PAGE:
• economicminor says:

        Lawless for those at the top but not for those near the bottom. The US has more people in jail than any other major country in the world. There is lots of implied law for those with little while totally lawless for those who play the Monopoly game with our lives and resources. For the Marie Antoinettes there is nothing wrong with our system.

    • Dusterdave says:

      You struck a nerve how you obtained your education. I am very similar, extension and night courses to get an AA degree, GI bill to become air transport pilot, been self employed about 40 years in several businesses, my most recent and most successful is a vineyard and winery. My parents paid nothing, I even earned the money for my first car.

      We have 6 wonderful children, all college graduates and financially successful. I believe hard work and commitment works, it still worked for my children, and my first grandchild entered college this semester.

      I am disgusted with the lazy entitled society, the dependency, the acceptance of big brother and lack of freedom. But, it still is a country that has allowed me to fulfill my dreams.

    • Bonebag says:

      My Bullshit Detector is out on you! This move into your own place is pure Eurocrap! I come from the South! Everybody is ” living off the family farm! I and my kin are the exception! There are no Govt Open learning agencies where I come form! I worked and took out. Loan for college! U like you, I had to pay taxes because, I am single and have no children! There is no gratification in living from paycheck to paycheck, just to se it frittered on a bank bailout for a bank that is not a part of my community! You can tell that you can make it if you try to some other fool!

  3. rich says:

    “following another decline in industrial production, weak retail sales propped up by autos and restaurants”

    And yet, one has to wonder about autos. The auto business is international, and the Chinese ain’t buying, VW is dying, and there’s an emissions crackdown coming on many other EU based auto companies. But the auto stock ETF, CARZ, came back strong from its a few weeks ago. (see chart below).{“range”:”1mo”,”allowChartStacking”:true}

    Since Moody’s (a Buffet owned corp, along with the bank, Wells Fargo, that Moody’s turned a blind eye to) gave high ratings to both the subprime CDOs and the ARS (Auction Rate Securities), right before they imploded, perhaps the monoline is due to finally call one right.

  4. Sgt Milstar says:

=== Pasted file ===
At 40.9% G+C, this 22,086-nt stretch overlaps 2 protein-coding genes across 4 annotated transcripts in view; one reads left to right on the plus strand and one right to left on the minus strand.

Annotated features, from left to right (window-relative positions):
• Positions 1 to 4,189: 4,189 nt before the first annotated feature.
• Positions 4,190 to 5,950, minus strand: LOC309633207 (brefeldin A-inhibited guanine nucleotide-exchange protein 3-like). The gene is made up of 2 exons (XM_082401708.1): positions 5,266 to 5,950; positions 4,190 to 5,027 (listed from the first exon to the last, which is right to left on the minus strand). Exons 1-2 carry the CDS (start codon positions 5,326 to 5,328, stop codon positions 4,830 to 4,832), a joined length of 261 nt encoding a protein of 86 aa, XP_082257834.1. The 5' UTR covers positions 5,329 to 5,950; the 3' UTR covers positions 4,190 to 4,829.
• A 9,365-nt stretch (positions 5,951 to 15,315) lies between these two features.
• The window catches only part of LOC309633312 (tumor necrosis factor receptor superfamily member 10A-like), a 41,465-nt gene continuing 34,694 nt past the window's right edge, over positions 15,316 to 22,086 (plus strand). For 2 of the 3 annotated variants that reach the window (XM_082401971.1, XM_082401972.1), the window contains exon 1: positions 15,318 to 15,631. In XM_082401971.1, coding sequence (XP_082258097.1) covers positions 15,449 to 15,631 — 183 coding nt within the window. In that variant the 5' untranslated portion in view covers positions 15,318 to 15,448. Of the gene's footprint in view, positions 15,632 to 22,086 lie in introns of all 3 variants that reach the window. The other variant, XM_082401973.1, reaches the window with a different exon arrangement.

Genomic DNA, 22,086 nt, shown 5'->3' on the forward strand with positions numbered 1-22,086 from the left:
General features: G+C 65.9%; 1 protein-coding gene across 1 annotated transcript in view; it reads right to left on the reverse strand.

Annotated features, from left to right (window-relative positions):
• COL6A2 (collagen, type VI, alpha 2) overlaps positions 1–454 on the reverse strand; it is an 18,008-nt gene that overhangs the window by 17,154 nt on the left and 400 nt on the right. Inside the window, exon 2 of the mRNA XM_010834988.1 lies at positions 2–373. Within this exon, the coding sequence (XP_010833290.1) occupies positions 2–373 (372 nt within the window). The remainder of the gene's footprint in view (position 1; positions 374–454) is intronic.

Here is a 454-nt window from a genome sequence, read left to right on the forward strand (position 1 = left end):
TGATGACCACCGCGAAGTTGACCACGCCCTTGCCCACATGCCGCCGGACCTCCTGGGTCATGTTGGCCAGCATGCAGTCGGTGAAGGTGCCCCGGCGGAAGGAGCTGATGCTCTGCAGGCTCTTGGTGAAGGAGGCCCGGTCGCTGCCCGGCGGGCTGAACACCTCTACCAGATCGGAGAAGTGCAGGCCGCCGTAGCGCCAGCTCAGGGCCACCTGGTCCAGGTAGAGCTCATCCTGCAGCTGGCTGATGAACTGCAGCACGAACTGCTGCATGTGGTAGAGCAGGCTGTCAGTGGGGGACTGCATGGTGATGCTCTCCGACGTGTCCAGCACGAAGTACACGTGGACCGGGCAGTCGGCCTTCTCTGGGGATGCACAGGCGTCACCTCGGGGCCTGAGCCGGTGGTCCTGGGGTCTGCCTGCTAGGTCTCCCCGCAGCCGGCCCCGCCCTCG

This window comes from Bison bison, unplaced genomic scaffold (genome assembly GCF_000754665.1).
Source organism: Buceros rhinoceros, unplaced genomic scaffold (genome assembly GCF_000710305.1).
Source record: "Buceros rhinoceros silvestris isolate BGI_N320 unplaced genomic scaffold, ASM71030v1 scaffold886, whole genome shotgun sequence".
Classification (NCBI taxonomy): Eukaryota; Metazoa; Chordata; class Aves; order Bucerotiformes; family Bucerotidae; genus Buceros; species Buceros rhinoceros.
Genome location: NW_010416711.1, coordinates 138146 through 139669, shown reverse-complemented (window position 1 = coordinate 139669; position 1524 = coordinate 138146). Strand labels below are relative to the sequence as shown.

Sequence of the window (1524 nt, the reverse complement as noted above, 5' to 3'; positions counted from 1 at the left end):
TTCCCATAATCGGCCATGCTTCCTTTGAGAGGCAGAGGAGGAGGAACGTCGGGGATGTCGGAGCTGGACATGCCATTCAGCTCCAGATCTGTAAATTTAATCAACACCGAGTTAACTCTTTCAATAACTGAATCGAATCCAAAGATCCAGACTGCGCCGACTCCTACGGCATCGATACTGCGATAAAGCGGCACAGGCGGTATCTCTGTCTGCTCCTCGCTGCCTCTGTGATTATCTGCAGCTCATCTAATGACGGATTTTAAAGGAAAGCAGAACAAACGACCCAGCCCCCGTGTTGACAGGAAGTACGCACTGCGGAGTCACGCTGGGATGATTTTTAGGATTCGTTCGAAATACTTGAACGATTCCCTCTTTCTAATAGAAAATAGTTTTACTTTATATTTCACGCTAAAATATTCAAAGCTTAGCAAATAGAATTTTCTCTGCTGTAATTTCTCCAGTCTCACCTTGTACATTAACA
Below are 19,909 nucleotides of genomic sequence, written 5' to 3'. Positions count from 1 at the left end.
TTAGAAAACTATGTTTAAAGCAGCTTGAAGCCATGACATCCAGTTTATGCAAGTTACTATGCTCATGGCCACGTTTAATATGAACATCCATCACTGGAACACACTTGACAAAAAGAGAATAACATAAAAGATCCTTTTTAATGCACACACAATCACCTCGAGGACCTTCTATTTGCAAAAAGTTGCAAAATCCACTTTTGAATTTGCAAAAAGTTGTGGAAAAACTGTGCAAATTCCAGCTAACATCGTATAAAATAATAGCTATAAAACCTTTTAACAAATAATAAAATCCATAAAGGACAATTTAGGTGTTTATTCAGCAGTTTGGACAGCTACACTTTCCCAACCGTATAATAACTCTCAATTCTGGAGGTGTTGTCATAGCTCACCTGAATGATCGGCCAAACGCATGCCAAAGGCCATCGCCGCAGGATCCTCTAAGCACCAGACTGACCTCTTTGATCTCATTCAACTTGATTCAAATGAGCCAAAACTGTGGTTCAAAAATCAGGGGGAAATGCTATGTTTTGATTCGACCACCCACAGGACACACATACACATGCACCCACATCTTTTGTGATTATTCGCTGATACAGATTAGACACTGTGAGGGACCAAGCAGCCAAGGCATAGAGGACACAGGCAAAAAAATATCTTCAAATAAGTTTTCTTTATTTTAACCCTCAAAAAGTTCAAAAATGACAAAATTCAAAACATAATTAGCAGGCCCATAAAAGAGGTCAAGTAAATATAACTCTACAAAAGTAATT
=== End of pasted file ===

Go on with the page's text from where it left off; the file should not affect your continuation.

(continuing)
Have you looked at the stock for Autozone (AZO) or O’Reilly’s (ORLY)? Look at the five year growth. When new car sales collapse, usually used car sale prices go up and repairs of older cars rise. What will happen to these two stocks, if new car sales collapse?

    • economicminor says:

      What will happen to AZO and ORLY? Depends on what happens next.

      They have gone up 3 to 5 times respectively in last 5 years. Both already have high P/E ratios. Both long term charts already look like hockey sticks. If this next down turn is just a recession, I imagine they will just have a bad hair year and recover but if this turns into something more significant, then with the debt they both have and the parts mostly made somewhere else, they could just as easily go BK along with much of the rest of big indebted corporate America.

  5. What says:

    So in other words, stocks will continue to head upward. Time to put even more money into this ongoing bull run.

  6. JULIAN the Apostate says:

    My response to Xabier is precisely that of Dr. Johnson to Boswell when he tried to defend Rousseau: “Sir, it will not do. You may tell the judge that you did not intend to shoot the man through the head, but he will hang you nonetheless.”
    And Rome collapsed from this very disease. They called it Panem et Circenses.

  7. Andrew says:

    The more I think about the twisted paradigm of stocks, where they rise on the prospect of a recession, I think this.

    If something can’t continue forever it won’t. Economic news cannot continually get worse will stocks go higher. Eventually you’d be paying a fortune for shares in a company generating no earnings.

    We’ve been living in a Fool’s paradise due to sick Central Bankers and their monetary heroin. But we’re just about at the end of the road in my opinion.

Comments are closed.